Compensation for unfair dismissal

This  extract from a Fair Work Commission decision in an unfair dismissal case sets out the orthodox legal principles which are used to assess compensation for unfair dismissal.

“Remedy

[25] In the circumstances where I have found Mr Dimkovski was protected from unfair

dismissal at the time of being dismissed and that he has been unfairly dismissed, s.390 of the

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Act prescribes that a remedy is available. Accordingly, I am required to determine whether to

order the reinstatement of Mr Dimkovski or, if I am satisfied reinstatement is inappropriate, to

order the payment of compensation if I am satisfied that such an order is appropriate in all the

circumstances.11

[26] Mr Dimkovski advised he did not seek the remedy of reinstatement and submits that

there has been a loss of trust and confidence between himself and the Respondent. Noting this

and the Respondent’s failure to deal with the application in any substantive way, I am satisfied

that reinstatement is inappropriate (s.390(3)(a)).

[27] I must therefore consider whether it is appropriate in all the circumstances to make an

order for payment of compensation (s.390(3)(b)).

[28] Section 392 of the Act sets out the criteria for determining the amount of compensation

that may be ordered:

“392 Remedy—compensation

Compensation

(1) An order for the payment of compensation to a person must be an order that the

person’s employer at the time of the dismissal pay compensation to the person in lieu

of reinstatement.

Criteria for deciding amounts

(2) In determining an amount for the purposes of an order under subsection (1), the

FWC must take into account all the circumstances of the case including:

(a) the effect of the order on the viability of the employer’s enterprise; and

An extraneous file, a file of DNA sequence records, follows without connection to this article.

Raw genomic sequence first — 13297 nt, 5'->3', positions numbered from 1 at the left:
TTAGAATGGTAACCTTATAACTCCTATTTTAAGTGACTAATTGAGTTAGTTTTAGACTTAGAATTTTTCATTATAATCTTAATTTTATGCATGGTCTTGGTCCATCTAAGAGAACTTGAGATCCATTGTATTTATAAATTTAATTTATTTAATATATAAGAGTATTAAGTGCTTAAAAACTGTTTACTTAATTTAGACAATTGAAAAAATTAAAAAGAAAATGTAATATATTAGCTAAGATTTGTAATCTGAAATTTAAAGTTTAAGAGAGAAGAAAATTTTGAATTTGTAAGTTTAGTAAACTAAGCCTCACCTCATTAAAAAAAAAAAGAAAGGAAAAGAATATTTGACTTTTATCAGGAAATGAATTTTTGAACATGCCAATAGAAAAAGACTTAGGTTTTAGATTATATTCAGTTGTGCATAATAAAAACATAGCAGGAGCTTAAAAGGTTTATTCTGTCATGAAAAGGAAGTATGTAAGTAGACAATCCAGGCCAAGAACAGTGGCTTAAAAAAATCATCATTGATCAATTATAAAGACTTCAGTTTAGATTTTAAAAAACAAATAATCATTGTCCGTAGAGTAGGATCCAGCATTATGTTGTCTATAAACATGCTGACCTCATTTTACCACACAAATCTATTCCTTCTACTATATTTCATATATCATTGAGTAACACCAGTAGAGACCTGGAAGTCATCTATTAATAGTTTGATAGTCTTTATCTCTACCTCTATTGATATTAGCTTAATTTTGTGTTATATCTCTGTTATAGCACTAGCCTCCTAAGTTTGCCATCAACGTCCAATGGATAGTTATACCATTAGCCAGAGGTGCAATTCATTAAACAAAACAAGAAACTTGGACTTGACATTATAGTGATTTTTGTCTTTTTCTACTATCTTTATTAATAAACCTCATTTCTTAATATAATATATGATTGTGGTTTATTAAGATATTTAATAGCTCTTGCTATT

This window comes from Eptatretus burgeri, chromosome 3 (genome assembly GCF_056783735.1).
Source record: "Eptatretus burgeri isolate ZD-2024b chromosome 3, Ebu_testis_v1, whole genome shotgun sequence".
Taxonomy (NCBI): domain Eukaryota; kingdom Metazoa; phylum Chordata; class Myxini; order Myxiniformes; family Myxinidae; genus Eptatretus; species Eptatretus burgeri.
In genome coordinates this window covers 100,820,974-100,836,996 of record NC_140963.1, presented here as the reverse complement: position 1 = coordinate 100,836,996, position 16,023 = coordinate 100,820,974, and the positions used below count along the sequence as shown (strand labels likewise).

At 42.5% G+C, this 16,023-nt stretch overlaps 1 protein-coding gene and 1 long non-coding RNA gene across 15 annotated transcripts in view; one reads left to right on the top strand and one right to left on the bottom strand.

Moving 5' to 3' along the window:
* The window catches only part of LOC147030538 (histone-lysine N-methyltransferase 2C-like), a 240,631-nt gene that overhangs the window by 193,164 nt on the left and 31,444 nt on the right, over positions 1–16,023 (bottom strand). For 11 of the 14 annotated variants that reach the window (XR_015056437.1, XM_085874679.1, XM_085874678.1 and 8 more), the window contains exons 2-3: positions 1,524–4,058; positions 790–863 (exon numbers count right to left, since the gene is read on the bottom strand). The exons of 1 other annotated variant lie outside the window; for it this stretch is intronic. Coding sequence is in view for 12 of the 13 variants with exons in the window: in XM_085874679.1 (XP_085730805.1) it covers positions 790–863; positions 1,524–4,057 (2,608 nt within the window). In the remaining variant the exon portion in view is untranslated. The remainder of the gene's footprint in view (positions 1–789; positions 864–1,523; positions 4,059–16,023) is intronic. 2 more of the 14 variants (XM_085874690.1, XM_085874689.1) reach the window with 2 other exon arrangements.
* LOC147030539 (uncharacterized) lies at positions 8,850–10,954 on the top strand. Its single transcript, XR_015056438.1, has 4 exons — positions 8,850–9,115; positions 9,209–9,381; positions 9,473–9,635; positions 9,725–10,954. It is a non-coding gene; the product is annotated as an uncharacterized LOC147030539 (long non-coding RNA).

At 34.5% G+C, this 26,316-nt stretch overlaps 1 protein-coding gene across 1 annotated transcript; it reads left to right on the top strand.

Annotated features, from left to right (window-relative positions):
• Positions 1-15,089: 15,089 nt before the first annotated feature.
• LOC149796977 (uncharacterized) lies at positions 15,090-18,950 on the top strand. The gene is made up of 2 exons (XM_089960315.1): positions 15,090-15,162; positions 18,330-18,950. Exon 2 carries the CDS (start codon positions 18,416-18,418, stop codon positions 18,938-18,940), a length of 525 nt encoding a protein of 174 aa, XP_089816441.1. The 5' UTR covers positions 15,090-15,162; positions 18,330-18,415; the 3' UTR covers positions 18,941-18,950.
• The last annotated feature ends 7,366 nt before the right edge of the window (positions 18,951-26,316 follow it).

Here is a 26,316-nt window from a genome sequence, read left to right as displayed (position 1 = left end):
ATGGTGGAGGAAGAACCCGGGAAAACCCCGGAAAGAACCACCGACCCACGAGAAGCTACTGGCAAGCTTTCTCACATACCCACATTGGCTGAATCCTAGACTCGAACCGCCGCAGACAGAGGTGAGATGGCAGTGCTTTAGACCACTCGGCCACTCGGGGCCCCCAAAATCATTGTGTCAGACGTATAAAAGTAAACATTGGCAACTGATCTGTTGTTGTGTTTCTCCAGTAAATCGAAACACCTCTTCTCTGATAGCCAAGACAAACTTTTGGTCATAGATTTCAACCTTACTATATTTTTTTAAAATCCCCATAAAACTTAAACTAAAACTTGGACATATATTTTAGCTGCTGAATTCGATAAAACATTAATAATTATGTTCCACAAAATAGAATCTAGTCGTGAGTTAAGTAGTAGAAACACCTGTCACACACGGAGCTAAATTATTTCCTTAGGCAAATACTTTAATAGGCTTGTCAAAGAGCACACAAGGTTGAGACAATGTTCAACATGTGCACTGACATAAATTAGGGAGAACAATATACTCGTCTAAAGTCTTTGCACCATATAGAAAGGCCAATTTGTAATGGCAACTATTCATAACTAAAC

(b) the length of the person’s service with the employer; and

(c) the remuneration that the person would have received, or would have

been likely to receive, if the person had not been dismissed; and

(d) the efforts of the person (if any) to mitigate the loss suffered by the

person because of the dismissal; and

(e) the amount of any remuneration earned by the person from employment

or other work during the period between the dismissal and the making of the

order for compensation; and

(f) the amount of any income reasonably likely to be so earned by the person

during the period between the making of the order for compensation and the

actual compensation; and

(g) any other matter that the FWC considers relevant.

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Misconduct reduces amount

(3) If the FWC is satisfied that misconduct of a person contributed to the employer’s

decision to dismiss the person, the FWC must reduce the amount it would otherwise

order under subsection (1) by an appropriate amount on account of the misconduct.

Shock, distress etc. disregarded

(4) The amount ordered by the FWC to be paid to a person under subsection (1)

must not include a component by way of compensation for shock, distress or

humiliation, or other analogous hurt, caused to the person by the manner of the person’s

dismissal.

Compensation cap

(5) The amount ordered by the FWC to be paid to a person under subsection (1)

must not exceed the lesser of:

(a) the amount worked out under subsection (6); and

(b) half the amount of the high income threshold immediately before the

dismissal.

(6) The amount is the total of the following amounts:

(a) the total amount of remuneration:

(i) received by the person; or

(ii) to which the person was entitled;

(whichever is higher) for any period of employment with the employer during

the 26 weeks immediately before the dismissal; and

(b) if the employee was on leave without pay or without full pay while so

employed during any part of that period—the amount of remuneration taken to

have been received by the employee for the period of leave in accordance with

the regulations.”

[29] In considering each of the criteria in s.392 of the Act, it is useful to refer to the

restatement of principles to be applied in the assessment of compensation in Mr Robert Johnson

v North West Supermarkets T/A Castlemaine IGA: